Plumbers and Heating Contractors
There is often an overlap in expertise between plumbers and heating contractors. When installing, servicing, or maintaining a gas- or oil-fired furnace, they must have the relevant county and state certification/licensing. If you do not have experience in working with gas or propane piping, hire a professional. For general plumbing work such as installing tubs or toilets, the law is less exacting but most often also requires state or local licensing. Always find out what is required by your area before you hire one of these specialty trades.
A general contractor may be the best choice for project management. He can schedule the job, coordinate the various trades, and communicate on your behalf with everyone involved in the project. If you are employing an architect on new building work, it may be best for them to project-manage. If the size of job warrants a professional project manager, be certain of their credentials based on proven experience.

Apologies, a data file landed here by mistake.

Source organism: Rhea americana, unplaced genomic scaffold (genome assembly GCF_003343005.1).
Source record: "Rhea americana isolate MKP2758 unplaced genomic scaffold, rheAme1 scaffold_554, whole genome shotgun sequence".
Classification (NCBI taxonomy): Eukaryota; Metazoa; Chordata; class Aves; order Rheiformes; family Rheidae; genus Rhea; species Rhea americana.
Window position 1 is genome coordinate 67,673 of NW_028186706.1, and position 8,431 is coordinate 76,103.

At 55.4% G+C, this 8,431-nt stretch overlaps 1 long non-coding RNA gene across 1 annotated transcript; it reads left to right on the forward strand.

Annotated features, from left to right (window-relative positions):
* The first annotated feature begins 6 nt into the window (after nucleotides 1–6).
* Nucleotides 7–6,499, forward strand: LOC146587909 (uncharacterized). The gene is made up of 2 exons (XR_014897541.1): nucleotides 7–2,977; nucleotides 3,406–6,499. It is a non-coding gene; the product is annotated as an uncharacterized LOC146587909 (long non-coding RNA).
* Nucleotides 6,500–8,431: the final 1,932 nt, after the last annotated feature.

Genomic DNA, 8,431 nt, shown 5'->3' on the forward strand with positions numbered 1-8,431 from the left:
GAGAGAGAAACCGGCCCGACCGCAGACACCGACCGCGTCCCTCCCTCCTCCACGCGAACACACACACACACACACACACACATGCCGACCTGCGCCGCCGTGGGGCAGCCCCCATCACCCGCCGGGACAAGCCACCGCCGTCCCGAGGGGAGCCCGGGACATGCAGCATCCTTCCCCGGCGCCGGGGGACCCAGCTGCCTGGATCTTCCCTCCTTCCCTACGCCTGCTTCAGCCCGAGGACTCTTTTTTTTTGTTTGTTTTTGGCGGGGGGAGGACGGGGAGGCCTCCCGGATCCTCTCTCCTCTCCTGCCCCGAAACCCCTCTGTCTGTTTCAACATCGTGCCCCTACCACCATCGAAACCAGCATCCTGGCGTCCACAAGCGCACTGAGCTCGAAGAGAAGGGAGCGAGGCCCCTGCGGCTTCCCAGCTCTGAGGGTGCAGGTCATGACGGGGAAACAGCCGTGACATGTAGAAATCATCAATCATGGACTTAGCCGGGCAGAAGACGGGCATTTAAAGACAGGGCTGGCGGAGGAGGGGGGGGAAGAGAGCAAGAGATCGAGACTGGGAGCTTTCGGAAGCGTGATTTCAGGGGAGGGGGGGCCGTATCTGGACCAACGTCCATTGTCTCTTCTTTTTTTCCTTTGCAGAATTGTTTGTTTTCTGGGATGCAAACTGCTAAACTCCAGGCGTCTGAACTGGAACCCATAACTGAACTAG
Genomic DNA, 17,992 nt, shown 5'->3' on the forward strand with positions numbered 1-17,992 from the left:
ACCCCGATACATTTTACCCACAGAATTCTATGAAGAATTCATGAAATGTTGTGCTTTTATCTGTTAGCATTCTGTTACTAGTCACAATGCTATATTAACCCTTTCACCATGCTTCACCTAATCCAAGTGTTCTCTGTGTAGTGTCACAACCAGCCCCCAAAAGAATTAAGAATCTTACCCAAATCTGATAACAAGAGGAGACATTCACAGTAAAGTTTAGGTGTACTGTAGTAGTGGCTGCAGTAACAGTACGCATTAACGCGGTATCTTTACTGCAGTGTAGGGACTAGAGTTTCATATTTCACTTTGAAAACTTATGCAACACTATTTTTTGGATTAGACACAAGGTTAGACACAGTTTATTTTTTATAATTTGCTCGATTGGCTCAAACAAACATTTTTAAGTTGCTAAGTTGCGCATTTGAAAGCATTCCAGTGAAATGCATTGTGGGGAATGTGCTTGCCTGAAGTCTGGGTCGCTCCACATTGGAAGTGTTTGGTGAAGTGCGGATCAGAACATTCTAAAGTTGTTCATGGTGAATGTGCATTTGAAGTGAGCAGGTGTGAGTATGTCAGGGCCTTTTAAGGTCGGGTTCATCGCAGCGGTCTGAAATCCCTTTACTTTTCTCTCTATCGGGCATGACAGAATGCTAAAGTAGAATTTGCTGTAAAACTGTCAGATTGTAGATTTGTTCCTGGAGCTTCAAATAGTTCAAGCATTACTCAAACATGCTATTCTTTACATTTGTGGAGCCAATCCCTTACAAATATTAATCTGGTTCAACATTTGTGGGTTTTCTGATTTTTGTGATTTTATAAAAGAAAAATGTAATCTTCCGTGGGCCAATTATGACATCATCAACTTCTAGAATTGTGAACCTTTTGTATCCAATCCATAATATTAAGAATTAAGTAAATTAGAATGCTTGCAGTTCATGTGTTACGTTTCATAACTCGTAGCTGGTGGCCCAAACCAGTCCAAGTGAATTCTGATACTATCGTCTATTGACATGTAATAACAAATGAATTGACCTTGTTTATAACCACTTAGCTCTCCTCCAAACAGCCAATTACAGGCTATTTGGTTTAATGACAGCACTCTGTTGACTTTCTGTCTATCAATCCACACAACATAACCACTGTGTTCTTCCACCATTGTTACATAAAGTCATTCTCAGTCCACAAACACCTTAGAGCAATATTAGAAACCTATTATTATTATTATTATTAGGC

Usually, roofers only deal with roof coverings, such as tiles, shingles, felt, and finishing and any mortar work on the roof. A carpenter will deal with any structural elements. Large companies have carpenters working with the roofers. Smaller firms subcontract out structural carpentry. Roofing bids or prices can be complicated. If weather delays work, this can have effects such as increasing the price of scaffolding rental. On large jobs, a roofer may actually scaffold over the top of the house and provide a waterproof "tent" so that work can continue in most weather. This increases cost and is only worthwhile on larger jobs. Check samples of materials, such as tiles and felts, before they are bought and make sure your choices are specified in writing.
Excerpted from Do It Yourself Home Improvement
© Dorling Kindersley Limited 2009